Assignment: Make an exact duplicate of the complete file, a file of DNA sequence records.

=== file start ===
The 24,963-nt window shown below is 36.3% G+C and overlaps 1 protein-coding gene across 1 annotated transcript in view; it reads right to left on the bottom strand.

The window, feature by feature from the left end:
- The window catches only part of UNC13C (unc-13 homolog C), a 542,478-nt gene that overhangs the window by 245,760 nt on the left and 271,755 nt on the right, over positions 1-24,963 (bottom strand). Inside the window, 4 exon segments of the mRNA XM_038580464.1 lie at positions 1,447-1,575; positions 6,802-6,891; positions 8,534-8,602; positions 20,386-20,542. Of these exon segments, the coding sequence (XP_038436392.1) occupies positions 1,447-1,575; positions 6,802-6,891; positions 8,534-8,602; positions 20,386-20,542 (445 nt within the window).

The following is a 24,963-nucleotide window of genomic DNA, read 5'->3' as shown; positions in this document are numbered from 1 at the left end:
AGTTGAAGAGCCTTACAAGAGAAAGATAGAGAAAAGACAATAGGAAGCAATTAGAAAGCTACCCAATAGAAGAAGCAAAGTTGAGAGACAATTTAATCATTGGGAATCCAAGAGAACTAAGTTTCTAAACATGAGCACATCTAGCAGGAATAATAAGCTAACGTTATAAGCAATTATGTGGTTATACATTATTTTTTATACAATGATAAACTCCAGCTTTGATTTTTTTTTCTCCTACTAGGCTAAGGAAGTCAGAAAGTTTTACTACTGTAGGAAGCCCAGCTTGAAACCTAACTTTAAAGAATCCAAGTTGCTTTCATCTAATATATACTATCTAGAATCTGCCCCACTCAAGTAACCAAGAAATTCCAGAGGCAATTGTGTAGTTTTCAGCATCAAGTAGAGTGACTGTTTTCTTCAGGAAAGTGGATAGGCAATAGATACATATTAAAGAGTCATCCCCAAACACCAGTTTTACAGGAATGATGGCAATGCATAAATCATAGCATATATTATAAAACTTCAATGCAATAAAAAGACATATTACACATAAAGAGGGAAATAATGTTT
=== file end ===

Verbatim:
The 24,963-nt window shown below is 36.3% G+C and overlaps 1 protein-coding gene across 1 annotated transcript in view; it reads right to left on the bottom strand.

The window, feature by feature from the left end:
- The window catches only part of UNC13C (unc-13 homolog C), a 542,478-nt gene that overhangs the window by 245,760 nt on the left and 271,755 nt on the right, over positions 1-24,963 (bottom strand). Inside the window, 4 exon segments of the mRNA XM_038580464.1 lie at positions 1,447-1,575; positions 6,802-6,891; positions 8,534-8,602; positions 20,386-20,542. Of these exon segments, the coding sequence (XP_038436392.1) occupies positions 1,447-1,575; positions 6,802-6,891; positions 8,534-8,602; positions 20,386-20,542 (445 nt within the window).

The following is a 24,963-nucleotide window of genomic DNA, read 5'->3' as shown; positions in this document are numbered from 1 at the left end:
AGTTGAAGAGCCTTACAAGAGAAAGATAGAGAAAAGACAATAGGAAGCAATTAGAAAGCTACCCAATAGAAGAAGCAAAGTTGAGAGACAATTTAATCATTGGGAATCCAAGAGAACTAAGTTTCTAAACATGAGCACATCTAGCAGGAATAATAAGCTAACGTTATAAGCAATTATGTGGTTATACATTATTTTTTATACAATGATAAACTCCAGCTTTGATTTTTTTTTCTCCTACTAGGCTAAGGAAGTCAGAAAGTTTTACTACTGTAGGAAGCCCAGCTTGAAACCTAACTTTAAAGAATCCAAGTTGCTTTCATCTAATATATACTATCTAGAATCTGCCCCACTCAAGTAACCAAGAAATTCCAGAGGCAATTGTGTAGTTTTCAGCATCAAGTAGAGTGACTGTTTTCTTCAGGAAAGTGGATAGGCAATAGATACATATTAAAGAGTCATCCCCAAACACCAGTTTTACAGGAATGATGGCAATGCATAAATCATAGCATATATTATAAAACTTCAATGCAATAAAAAGACATATTACACATAAAGAGGGAAATAATGTTT